Chapter 12: Let’s Eat

Back at the old shed, we were shown through a side door into a courtyard. Captain Grayson handed each person a small tin box with a piece of flint inside. He demonstrated how to produce a spark by striking the side of the box.

Next we each received a metal dish of cold stew and pointed over to where four small fires, unlit, had been set up for us.

Suffice to say, we spent the next hour or so trying to start a fire while our stew slowly transformed into lumpy jelly . The tough part was getting the spark to catch, the larger pieces of wood adamantly refusing to have anything to do with flames of any kind. Luckily, we had all watched dozens of pseudo-documentaries where celebrities pretended to rough it out in the wild.

We needed kindling of some kind and Flossie solved the problem by pulling loose threads off her ‘new’ top and screwing them up into a bundle. Eventually we got the fire going, well after all the other groups had already started eating their hot stew.

The dishes had a small handle you used to hold it over the flames. The dish was metal. The handle was metal. I think you can guess the results.

We didn’t have any kind of utensils, so you had to wait for the stew to cool down before drinking it out of the edge of the dish. Made the whole point of heating it up rather pointless, but we were all so hungry we didn’t care. It tasted bland and mainly consisted of potatoes (I think). Still, at least we now knew how to start a fire.

As we sat there, stew dribbling down our chins, I could hear the other groups chatting away, some of them laughing, others complaining. Our group sat in awkward silence. Until, that is Maurice spoke up.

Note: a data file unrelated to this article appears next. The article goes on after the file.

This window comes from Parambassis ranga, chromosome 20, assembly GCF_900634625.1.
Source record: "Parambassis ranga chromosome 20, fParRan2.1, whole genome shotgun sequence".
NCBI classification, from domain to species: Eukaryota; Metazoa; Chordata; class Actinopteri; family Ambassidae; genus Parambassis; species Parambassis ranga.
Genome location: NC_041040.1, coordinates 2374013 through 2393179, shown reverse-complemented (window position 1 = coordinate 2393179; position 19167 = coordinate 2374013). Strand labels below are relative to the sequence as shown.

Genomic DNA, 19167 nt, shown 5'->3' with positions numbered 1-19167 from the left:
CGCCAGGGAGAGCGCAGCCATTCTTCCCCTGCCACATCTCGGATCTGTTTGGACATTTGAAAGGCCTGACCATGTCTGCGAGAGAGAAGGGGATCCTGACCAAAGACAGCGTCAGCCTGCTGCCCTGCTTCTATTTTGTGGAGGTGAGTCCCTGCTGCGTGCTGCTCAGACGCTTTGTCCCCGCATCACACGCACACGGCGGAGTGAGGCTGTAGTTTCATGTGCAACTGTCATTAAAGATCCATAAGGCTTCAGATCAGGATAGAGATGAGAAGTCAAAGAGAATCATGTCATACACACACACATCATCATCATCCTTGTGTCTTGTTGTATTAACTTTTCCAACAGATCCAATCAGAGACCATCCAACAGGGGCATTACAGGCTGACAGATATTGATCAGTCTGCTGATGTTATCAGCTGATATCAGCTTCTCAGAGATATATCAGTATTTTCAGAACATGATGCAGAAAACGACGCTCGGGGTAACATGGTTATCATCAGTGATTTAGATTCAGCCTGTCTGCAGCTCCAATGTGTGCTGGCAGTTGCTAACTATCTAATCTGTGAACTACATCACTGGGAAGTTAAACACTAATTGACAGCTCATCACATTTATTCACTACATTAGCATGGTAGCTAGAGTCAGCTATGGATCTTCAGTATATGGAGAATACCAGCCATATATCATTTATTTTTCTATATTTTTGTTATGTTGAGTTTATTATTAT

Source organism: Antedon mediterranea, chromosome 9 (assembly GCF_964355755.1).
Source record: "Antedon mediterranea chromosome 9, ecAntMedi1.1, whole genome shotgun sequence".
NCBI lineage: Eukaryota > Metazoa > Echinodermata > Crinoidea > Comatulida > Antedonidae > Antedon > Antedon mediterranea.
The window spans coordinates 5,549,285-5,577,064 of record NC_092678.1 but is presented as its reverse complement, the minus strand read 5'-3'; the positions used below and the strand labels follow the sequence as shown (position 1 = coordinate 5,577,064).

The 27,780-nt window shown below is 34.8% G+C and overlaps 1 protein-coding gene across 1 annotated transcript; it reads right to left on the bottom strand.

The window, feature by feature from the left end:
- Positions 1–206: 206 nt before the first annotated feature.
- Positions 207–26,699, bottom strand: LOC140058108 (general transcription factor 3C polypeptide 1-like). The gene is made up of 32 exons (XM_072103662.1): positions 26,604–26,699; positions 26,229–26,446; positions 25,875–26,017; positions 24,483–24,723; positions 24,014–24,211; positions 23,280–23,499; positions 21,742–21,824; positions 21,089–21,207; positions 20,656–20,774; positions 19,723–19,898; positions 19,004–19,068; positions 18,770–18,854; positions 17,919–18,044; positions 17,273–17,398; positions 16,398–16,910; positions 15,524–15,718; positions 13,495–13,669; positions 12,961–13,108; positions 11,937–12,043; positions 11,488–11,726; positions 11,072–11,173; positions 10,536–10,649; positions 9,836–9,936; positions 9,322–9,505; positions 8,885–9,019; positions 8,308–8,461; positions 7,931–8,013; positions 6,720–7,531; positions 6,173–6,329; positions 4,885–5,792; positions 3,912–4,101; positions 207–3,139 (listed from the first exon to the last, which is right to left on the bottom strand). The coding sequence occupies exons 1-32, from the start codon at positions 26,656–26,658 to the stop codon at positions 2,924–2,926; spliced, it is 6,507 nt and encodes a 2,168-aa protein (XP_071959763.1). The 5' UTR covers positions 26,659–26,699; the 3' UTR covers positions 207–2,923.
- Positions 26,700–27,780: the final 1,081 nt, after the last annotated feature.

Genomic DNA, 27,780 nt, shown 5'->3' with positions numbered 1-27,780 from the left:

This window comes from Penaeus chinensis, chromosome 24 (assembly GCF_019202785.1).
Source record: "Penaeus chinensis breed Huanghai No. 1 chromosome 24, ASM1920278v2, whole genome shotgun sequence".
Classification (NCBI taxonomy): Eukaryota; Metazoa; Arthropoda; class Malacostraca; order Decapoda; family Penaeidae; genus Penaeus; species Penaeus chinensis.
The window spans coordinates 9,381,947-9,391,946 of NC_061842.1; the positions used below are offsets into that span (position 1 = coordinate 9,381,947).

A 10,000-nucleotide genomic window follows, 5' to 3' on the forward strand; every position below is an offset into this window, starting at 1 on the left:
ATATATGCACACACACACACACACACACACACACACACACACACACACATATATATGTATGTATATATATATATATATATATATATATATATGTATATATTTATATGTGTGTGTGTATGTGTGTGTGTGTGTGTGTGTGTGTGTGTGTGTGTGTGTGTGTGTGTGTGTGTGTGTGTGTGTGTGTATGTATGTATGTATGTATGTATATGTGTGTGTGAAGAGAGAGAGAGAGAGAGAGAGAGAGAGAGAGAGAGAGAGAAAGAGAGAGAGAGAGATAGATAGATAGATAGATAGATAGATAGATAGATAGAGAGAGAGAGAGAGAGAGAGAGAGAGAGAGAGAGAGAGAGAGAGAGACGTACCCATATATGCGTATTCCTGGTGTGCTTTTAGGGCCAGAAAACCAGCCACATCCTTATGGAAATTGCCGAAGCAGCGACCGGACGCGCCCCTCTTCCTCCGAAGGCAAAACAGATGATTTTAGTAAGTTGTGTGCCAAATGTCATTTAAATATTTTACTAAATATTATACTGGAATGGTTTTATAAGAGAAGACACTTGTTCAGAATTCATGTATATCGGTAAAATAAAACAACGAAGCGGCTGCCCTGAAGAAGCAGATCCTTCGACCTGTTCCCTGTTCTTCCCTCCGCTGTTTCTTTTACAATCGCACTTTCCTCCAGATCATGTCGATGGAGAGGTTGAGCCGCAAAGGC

“I’ve been thinking. This is obviously a pretty backward kind of place, technologically speaking. If we could come up with an invention they haven’t thought of yet, we could become bloody millionaires!”

“Sure,” I said. “What did you have in mind?”

“Well, it can’t be anything too advanced. It’s not like we can suddenly make a computer or a helicopter or something like that. The technology isn’t there. We need to come up with something low-fi. Something that a blacksmith could knock together, right?”

He looked around and the others nodded enthusiastically.

“I haven’t really had time to think it through completely, but as a first suggestion, how about we invent the bicycle?”

I took the opportunity to introduce my own new concept to this world, the facepalm.

“You think what this society is crying out for is the bike?” I tried not to sound too dismissive. I’m not sure I succeeded, but it didn’t seem to matter.

“Everything probably depends on horses at the moment, right?” continued Maurice, all fired up. “But horses cost money to look after. You’ve go to feed them, keep them in stables, they shit everywhere—it’s a fulltime job. But a bike, you lean it against a wall, job done. These people will never have seen anything like it. They’ll think we’re wizards!”

Sadly, we’d probably all be dead long before he got his dream of recreating the Tour de France off the ground, although the idea of knights in full armour charging into battle on a ten-speed chopper had a certain appeal.

However, his idea did make me realise we should use our obvious advantage to good effect. The things we’d learned at school and seen on television about this sort of period in our own history should allow us to come up with something we could use—especially when it came to weapons.

Even stone age man figured out how to tie a rock to a stick and kill things with it, so we should be able to, too. As the others discussed exactly how the pedals attached to the gears, my mind drifted, thinking of simple weapons we could make. Bows and arrows would probably be quite fiddly to get right, plus you’d need a lot of arrows. And sharpened ends wouldn’t be all that great compared to actual arrowheads.

After a bit of thinking the best idea seemed to be to make a sling. If it worked for David against Goliath, why not for us? You needed a bit of string or something similar, and ammo was lying around everywhere. You just picked up small rocks off the ground. The more I thought about it, the better it seemed.

As I sat there feeling pleased with myself, I felt a presence next to me. I turned to find a girl standing there. It was her, the one with the freckled nose who had helped me back in the clearing. She didn’t look very happy.

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